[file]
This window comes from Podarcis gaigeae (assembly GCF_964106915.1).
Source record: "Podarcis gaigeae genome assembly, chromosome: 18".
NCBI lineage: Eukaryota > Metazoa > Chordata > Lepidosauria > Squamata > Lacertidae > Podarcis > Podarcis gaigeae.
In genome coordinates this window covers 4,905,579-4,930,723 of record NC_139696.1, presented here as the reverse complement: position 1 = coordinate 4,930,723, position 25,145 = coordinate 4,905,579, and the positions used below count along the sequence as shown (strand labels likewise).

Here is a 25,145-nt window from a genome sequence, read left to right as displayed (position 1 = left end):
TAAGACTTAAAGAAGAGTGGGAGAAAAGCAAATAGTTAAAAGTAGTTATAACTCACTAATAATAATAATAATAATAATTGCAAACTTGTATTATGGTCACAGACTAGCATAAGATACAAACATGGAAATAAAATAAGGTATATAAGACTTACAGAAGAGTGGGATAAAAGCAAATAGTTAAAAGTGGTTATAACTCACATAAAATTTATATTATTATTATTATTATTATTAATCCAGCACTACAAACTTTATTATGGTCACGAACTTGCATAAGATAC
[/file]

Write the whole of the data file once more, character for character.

This window comes from Podarcis gaigeae (assembly GCF_964106915.1).
Source record: "Podarcis gaigeae genome assembly, chromosome: 18".
NCBI lineage: Eukaryota > Metazoa > Chordata > Lepidosauria > Squamata > Lacertidae > Podarcis > Podarcis gaigeae.
In genome coordinates this window covers 4,905,579-4,930,723 of record NC_139696.1, presented here as the reverse complement: position 1 = coordinate 4,930,723, position 25,145 = coordinate 4,905,579, and the positions used below count along the sequence as shown (strand labels likewise).

Here is a 25,145-nt window from a genome sequence, read left to right as displayed (position 1 = left end):
TAAGACTTAAAGAAGAGTGGGAGAAAAGCAAATAGTTAAAAGTAGTTATAACTCACTAATAATAATAATAATAATAATTGCAAACTTGTATTATGGTCACAGACTAGCATAAGATACAAACATGGAAATAAAATAAGGTATATAAGACTTACAGAAGAGTGGGATAAAAGCAAATAGTTAAAAGTGGTTATAACTCACATAAAATTTATATTATTATTATTATTATTATTAATCCAGCACTACAAACTTTATTATGGTCACGAACTTGCATAAGATAC